Disparities in Intensive Care Unit Admission and Mortality Among Patients With Schizophrenia and COVID-19

A National Cohort Study

Guillaume Fond; Vanessa Pauly; Marc Leone; Pierre-Michel Llorca; Veronica Orleans; Anderson Loundou; Christophe Lancon; Pascal Auquier; Karine Baumstarck; Laurent Boyer

Disclosures

Schizophr Bull. 2021;47(3):624-634. 

In This Article

Results

Characteristics of the Patients

During the study period, 50 750 patients were included in the analysis (median age, 71 years [interquartile range, 57–83]; 43.2% female), with 823 SCZ patients (1.6%) and 49 927 non-SCZ patients (Figure 1, Table 1). SCZ patients were more likely to be female (51.2% vs 43.1%, P = .0005), to be younger (predominance of age between 65 and 80 years vs >80 years in controls), to be tobacco smokers (10.1% vs 4.2%, P < .0001), to be institutionalized (19.1% vs 9.7%, P < .0001), to have dementia (25.2% vs 9.6%, P < .0001), to be hospitalized in University hospitals (40.8% vs 33.1%, P < .0001), and to have a longer length of hospital stay (median [interquartile range], 11 [6–20] vs 9 [5–16], P < .0001) than controls. SCZ patients were less likely to have invasive care (ie, invasive mechanical ventilation: 10.7% vs 13.4%, P = .0443 and renal replacement therapy: 2.1% vs 3.6%, P = .0387) than controls.

Figure 1.

Flow chart.

In-hospital Mortality

The overall in-hospital mortality was 21.8%. The univariable analysis is presented in Supplementary Table S1. SCZ patients had an increased mortality compared to controls (25.6% vs 21.7%; P = .0188) (Table 1), confirmed by the multivariable analysis (adjusted OR, 1.30 [95% CI, 1.08–1.56]; P = .0093) (Table 2). There was a significant interaction between SCZ and age (P = .0006), with significantly increased mortality only for SCZ patients between 65 and 80 years (adjusted OR, 1.62 [95% CI, 1.27–2.06]; P = .0002). The characteristics of SCZ patients and controls according to age classes are presented in Table 3. The difference in in-hospital mortality between SCZ and controls varied with age as follows: <55 years: +3.65%; 55–65 years: +4.64%; 65–80 years: +7.89%; and >80 years: −3.17% (Figure 2). There was no heterogeneity in the interaction between SCZ and geographical areas of hospitalization (P = .0797).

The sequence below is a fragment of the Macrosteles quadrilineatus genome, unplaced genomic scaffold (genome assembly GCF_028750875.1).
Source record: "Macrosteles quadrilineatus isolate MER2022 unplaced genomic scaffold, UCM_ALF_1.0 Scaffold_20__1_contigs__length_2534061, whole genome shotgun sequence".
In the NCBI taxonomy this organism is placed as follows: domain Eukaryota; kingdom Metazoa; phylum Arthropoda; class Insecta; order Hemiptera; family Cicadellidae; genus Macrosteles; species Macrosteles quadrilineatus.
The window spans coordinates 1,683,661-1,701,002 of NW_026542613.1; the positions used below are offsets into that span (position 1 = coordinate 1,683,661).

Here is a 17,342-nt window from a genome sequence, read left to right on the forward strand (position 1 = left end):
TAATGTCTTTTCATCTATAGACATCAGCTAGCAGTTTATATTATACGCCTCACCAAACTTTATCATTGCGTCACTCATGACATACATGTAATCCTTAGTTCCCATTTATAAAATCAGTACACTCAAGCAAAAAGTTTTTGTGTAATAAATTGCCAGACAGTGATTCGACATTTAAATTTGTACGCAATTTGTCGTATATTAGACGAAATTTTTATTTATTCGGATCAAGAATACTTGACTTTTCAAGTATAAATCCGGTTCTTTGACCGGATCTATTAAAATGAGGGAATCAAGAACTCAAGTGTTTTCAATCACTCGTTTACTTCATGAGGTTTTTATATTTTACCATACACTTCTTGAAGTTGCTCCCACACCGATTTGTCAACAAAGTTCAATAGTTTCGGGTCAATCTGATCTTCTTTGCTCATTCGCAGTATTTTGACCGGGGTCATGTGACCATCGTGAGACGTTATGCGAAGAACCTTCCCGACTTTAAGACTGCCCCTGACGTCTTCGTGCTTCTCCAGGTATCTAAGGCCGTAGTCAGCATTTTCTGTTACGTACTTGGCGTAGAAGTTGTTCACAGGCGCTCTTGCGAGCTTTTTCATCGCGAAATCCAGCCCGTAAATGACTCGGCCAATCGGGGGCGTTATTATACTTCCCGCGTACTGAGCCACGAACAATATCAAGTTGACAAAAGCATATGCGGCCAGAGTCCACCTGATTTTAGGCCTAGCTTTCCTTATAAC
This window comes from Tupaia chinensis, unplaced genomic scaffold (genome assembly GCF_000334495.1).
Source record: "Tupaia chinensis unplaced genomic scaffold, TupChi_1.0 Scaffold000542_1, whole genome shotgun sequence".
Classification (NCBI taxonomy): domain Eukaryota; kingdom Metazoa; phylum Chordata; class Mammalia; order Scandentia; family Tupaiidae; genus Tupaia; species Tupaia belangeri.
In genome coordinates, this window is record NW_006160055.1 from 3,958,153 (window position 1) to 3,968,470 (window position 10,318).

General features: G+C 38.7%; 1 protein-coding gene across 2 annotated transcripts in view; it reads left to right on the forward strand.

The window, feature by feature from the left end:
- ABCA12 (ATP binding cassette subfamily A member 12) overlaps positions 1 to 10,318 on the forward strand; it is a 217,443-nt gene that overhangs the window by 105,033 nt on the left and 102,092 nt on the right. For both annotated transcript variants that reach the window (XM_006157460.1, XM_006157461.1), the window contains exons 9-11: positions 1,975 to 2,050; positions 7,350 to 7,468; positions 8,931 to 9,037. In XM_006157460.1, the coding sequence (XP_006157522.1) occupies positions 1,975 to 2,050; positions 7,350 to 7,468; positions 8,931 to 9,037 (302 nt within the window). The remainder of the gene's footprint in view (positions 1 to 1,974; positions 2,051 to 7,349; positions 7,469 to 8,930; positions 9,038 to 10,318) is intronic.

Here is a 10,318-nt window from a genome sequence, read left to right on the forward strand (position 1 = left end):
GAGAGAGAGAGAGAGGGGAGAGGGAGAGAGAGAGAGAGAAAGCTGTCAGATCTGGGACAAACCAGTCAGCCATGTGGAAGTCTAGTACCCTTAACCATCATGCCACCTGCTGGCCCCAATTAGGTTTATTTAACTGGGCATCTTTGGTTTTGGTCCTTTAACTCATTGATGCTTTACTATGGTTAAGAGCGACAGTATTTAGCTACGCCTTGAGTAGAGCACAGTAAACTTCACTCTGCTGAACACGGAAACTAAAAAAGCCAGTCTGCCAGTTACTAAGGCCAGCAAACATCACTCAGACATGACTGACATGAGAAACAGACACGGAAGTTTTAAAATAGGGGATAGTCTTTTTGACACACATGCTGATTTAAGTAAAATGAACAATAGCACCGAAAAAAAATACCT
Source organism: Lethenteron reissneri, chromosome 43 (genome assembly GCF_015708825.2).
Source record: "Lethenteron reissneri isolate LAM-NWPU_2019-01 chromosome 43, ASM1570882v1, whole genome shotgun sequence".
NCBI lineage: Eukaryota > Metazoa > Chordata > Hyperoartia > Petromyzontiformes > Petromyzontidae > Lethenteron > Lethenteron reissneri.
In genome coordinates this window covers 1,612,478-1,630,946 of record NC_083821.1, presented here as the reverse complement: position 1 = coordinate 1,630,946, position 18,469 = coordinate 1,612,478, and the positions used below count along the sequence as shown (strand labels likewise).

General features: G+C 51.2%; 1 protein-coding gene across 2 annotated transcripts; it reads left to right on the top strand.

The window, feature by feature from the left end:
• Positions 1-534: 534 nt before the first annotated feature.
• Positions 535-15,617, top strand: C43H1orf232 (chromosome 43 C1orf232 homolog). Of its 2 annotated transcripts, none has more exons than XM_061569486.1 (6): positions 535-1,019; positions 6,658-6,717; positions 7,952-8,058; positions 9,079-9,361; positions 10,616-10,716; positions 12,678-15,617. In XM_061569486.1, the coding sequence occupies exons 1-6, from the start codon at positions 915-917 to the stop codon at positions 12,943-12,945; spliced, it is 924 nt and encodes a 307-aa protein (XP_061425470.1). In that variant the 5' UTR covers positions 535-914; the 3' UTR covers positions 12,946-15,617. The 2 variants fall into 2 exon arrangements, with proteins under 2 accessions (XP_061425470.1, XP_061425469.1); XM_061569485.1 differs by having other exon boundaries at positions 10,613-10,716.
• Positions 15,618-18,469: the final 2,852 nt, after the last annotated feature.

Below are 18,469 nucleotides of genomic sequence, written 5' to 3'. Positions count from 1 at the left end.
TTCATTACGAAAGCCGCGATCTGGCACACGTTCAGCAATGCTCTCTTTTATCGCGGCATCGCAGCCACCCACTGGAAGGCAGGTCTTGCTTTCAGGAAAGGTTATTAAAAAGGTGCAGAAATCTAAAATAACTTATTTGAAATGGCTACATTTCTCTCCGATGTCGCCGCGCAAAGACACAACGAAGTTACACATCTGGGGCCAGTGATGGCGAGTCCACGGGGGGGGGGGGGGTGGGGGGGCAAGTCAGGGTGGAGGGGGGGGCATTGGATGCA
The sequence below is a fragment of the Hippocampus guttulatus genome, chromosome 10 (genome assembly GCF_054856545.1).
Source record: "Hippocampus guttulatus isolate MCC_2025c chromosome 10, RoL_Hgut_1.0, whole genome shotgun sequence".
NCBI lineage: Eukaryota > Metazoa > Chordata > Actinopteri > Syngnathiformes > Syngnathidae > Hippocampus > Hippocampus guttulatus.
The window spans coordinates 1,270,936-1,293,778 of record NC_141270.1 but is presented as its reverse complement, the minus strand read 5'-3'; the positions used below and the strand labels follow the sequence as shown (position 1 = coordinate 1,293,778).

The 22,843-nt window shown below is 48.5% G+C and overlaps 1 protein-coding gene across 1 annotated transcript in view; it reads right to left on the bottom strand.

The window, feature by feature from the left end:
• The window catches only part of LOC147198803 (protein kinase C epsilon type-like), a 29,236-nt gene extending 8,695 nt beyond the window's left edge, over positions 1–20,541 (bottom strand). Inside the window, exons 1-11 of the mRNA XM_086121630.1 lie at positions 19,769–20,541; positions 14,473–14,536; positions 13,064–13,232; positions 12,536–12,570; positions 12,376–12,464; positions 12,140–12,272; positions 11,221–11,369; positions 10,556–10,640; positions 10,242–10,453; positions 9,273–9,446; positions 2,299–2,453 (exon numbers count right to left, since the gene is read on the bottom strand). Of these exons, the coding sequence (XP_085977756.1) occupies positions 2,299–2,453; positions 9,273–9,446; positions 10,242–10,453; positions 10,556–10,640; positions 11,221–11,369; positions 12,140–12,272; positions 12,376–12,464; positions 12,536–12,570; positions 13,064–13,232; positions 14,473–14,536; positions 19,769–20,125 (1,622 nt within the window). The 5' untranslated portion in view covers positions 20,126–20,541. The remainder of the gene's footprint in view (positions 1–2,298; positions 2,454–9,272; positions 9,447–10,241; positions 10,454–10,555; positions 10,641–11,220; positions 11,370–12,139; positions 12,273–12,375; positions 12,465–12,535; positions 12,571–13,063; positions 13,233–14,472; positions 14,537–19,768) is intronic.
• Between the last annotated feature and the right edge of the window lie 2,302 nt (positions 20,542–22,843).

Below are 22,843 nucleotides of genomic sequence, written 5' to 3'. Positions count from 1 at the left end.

Figure 2.

In-hospital mortality by age classes. <55 years: P = .0643; ≥55 and <65 years: P = .1083; ≥65 and <80 years: P = .0063; >80 years: P = .3762.

ICU Admission

A total of 14 351 patients (28.3%) were admitted to the ICU. The univariable analysis is presented in Supplementary Table S2. SCZ patients were less frequently admitted to the ICU than controls (23.7% vs 28.4%; P = .0113) (Table 1), confirmed by the multivariable analysis (adjusted OR, 0.75 [95% CI, 0.62–0.91]; P = .0062) (Table 2). There was a significant interaction between SCZ and age (P < .0001), with more ICU admissions for SCZ patients younger than 55 years (adjusted OR, 1.58 [95% CI, 1.09–2.30]; P = .0177) and less ICU admissions for SCZ patients between 65 and 80 years (adjusted OR, 0.53 [95% CI, 0.41–0.70]; P < .001) and older than 80 years (adjusted OR, 0.51 [95% CI, 0.29–0.88]; P = .0168). The difference in ICU admission between SCZ patients and controls varied with age as follows: <55 years: +13.93%; 55–65 years: −2.84%; 65–80 years: −15.44%; and >80 years: −5.93% (Figure 3). There was no heterogeneity in the interaction between SCZ and geographical areas of hospitalization (P = .0591).

Figure 3.

ICU admission by age classes. <55 years: P = .0055; ≥55 and <65 years: P = .5175; ≥65 and <80 years: P < .0001; >80 years: P = .0246.

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